10 fascinating facts about orangutans


In a Malay dialect, orangutan means “man of the forest”. Red-haired primates are unique among mammals in many ways, from their biology to their behavior. Here are 12 facts about these amazing monkeys.

1. Orangutans are native to Southeast Asia.

Orangutans live in the tropical rainforests of Sumatra and Borneo and are the only great apes in Asia (besides Homo sapiens). There are three known species of orangutans: the Sumatra (Pongo abelii), Borneo (Pygmy pongo) and Tapanuli (Pongo tapanuliensis). The latter was not officially described as a separate species until 2017.

2. Orangutans are the largest tree mammals on Earth.

Orangutans are arboreal and spend about 95% of their time in the canopy of trees. They eat, drink, rest and sleep in the trees. Like other great apes, they build a new nest of branches and twigs in the canopy to sleep in each night, putting them out of reach of predators. They even make their nests cozy with a soft layer of leaves or place a large sling over their heads for protection from the rain.

3. Female orangutans breed about once every eight years.

Orangutans have the longest birth interval of any land mammal. Their babies then breastfeed for up to eight years, longer than any mammal, and can reach their preteen before they live independently from their mothers and reach sexual maturity. Orangutans can live 40 to 50 years in the wild and 60 years in captivity [PDF].

4. An orangutan’s arms are longer than its legs.

Orangutans are perfectly evolved for life in the treetops. Large males can have an arm span of over six feet, which is more than Tom Hanks is tall. Their upper limbs allow them to swing effortlessly among the branches, which they grip with their hands and feet, a method called quadrumane scrambling.

5. Orangutans are very sexually dimorphic.

Like many animals (including humans), male and female orangutans have significantly different physical traits. Adult male orangutans are about 4.5 feet tall and weigh between 130 and 200 pounds; adult females are 4 feet tall and weigh around 90 to 110 pounds [PDF]. Mature males have huge, flat cheek pads, called frills, and have larger throat sacs than females. The bags amplify the “long calls” of the males to woo the females, which can be heard for more than a mile. While both sexes can wear a beard, men’s beards are generally more pronounced and can include mustaches.

6. Orangutans eat a lot of fruit.

Monkeys build body mass on a diet consisting primarily of fruits, although they will eat nuts, leaves, bark, and sometimes insects or a bird’s egg. According to the San Diego Zoo, orangutans can eat more than 500 kinds of fruit, with figs and durians the most commonly eaten. Other fruits commonly eaten are lychees, mangoes and mangosteen.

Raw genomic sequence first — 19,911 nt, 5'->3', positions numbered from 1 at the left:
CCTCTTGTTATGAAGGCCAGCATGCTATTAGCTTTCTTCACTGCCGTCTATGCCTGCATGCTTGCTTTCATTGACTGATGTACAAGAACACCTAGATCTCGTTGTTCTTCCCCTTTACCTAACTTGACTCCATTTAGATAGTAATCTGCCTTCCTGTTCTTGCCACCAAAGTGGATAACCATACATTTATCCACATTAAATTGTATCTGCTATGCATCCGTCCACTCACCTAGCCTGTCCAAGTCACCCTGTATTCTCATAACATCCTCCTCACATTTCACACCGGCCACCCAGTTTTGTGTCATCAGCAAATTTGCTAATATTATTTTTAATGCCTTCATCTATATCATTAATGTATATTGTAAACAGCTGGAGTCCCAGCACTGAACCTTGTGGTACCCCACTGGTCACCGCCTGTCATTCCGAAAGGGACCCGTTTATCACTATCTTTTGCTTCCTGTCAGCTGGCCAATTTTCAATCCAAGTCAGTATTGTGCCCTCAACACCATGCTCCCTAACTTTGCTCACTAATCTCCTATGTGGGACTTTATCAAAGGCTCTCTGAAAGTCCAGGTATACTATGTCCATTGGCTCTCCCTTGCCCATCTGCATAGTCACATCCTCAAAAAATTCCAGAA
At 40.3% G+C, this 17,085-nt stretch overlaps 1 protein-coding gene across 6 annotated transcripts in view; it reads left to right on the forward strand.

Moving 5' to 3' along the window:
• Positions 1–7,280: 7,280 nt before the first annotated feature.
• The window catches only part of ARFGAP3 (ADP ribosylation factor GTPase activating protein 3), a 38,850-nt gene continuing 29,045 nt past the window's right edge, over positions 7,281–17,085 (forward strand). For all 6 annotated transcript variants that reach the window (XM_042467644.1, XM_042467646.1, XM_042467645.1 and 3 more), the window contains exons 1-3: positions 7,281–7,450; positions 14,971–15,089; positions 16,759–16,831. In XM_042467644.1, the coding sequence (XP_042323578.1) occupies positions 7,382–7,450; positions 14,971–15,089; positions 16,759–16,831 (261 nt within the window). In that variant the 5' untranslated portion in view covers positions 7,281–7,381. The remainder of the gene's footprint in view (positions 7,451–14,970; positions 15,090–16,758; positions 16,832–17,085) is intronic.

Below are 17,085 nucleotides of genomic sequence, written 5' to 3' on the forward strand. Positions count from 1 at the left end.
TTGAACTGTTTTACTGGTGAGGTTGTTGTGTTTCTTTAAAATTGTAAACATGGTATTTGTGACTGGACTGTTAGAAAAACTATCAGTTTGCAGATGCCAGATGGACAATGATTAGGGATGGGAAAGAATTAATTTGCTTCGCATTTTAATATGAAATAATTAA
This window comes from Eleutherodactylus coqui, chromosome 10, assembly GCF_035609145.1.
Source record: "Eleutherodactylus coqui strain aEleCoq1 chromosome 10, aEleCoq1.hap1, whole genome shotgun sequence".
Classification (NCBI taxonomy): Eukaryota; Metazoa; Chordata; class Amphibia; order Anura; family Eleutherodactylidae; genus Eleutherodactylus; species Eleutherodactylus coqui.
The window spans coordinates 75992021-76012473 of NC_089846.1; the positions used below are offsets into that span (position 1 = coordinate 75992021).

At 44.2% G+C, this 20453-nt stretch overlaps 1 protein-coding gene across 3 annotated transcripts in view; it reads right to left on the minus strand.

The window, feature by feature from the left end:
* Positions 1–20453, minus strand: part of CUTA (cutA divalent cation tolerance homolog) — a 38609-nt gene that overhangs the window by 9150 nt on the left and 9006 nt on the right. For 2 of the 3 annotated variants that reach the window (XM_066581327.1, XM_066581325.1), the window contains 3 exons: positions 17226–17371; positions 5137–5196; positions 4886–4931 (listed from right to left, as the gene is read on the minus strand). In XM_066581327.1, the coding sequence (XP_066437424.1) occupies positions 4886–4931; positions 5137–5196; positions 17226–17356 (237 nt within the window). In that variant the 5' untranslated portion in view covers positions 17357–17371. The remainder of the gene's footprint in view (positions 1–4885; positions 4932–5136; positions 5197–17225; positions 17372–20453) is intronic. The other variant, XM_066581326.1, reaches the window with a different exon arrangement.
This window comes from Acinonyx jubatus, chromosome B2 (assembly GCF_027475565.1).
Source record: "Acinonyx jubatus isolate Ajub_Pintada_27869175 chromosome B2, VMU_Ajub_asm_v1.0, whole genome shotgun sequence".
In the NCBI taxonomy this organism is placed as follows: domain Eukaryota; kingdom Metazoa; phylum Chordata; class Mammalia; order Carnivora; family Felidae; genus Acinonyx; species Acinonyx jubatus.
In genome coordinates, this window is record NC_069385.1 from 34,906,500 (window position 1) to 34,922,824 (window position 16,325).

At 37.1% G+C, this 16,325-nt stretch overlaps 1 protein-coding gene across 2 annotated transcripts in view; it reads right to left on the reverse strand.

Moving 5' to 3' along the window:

7. Orangutans and humans share 97% of their DNA.

This makes orangutans, descended from their common lineage with humans about 13 million years ago, our most distant relatives among the great apes. Our closest relatives, chimpanzees and bonobos, share 98.7% with us (and 99.6% of their DNA with each other). Gorillas and humans share 98% of their DNA.

8. Orangutans are incredibly intelligent.

Orangutans use tools to forage for food in the wild and are able to observe and then mimic human behavior, such as using hammers and saws, washing clothes, and rowing a canoe. They can also master man-made technology. In the 1960s, a captive orangutan named Fu Manchu kept escaping from his enclosure at the Omaha Zoo in Nebraska; he had learned to pick the lock with a piece of thread.

9. An orangutan was legally considered to be a “non-human person”.

In 2014, lawyers in Buenos Aires, Argentina argued that an orangutan named Sandra at a local zoo was illegally detained and abused. A judge ruled the monkey has a right to basic human rights, such as the right to live free from physical or psychological harm, and should no longer be kept at the zoo. Sandra eventually went to live in a great ape sanctuary in Florida.

10. All three orangutan species are critically endangered.

The main threat to orangutans is habitat loss due to logging, both legal and otherwise; and forest clearing for oil palm plantations and the timber, mining, housing and tourism industries. Tree clearing, especially by fire which can rage uncontrollably, often leaves orangutans orphaned or dead. Conservation measures for orangutans include national and international protection laws, improving the enforcement of existing protections, preserving forests, and reintroducing captive-bred orangutans to the wild.

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